Local History Thursday: When Colorado Avenue was Grand Junction’s Barbary Coast

No one is going to confuse Colorado Avenue with San Francisco in its heyday of vice (the true Barbary Coast). But until the 1940’s, the street served as Grand Junction’s epicenter for adult entertainments, and thus took on the Barbary Coast moniker.

The Grand Junction News presented early accounts of murder and mayhem on Colorado Avenue. In one incident in late 1882, the News reported that “a man under the influence of tangleroot” fired a gun inside a saloon. In reporting on another episode from a Colorado Avenue saloon in the November 11, 1882 edition, the News ran the headline Fatal Shooting: City Marshall Davis Shoots Mike Dunn through the Back While Trying to Escape Arrest.

Throughout its early history, Colorado Avenue also seems to have been known as a place of brothels and prostitution. Mesa County Oral History Project interviewee Glenn McFall, who tried to help prostitutes when he could, because one had helped him with money and a train ticket when he was stranded as a teenager, reported that there was a brothel at 240 Colorado Avenue up until the 1940’s. He also recalled five or six more brothels farther east on the street, in addition to those on South Avenue. Jean Urruty, a Basque immigrant who rose from rags to riches, helped to close down brothels in the area when he and another hotel owner bought up properties on the Avenue. In his interviews, he recalls that at first, the police were no help in closing the red light district, because they did not think that prostitution could truly be driven underground. Fritz Becker, a longtime police officer, confirms this attitude in his interview, and even says that at least one officer he knew was on the take.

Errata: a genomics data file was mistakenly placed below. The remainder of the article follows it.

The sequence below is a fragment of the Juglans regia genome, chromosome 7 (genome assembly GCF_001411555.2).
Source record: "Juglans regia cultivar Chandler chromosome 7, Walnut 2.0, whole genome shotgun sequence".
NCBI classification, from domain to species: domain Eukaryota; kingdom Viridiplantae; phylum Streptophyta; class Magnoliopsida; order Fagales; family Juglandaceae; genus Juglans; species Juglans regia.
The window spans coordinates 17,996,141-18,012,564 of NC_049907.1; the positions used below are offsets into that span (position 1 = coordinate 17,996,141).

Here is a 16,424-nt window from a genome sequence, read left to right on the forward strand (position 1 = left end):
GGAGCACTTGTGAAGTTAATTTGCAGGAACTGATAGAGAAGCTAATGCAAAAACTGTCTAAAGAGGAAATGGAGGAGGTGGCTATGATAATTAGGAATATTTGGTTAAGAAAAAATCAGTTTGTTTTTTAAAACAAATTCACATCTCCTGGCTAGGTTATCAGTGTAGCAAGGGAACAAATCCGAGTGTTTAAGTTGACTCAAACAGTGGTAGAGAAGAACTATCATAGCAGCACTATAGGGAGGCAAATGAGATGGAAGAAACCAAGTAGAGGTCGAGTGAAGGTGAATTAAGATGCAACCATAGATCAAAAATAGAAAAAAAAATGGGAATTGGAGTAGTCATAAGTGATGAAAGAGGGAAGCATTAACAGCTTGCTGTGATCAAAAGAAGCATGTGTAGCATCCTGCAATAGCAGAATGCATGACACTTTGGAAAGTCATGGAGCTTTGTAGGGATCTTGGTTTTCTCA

For more information about colorful Colorado Avenue and the history of prostitution in the area, check out the Mesa County Oral History Project online and the microfilm reels of the Grand Junction News, located downstairs at the Mesa County Libraries Central Library.

Posted in Local History.

Leave a Reply

Your email address will not be published. Required fields are marked *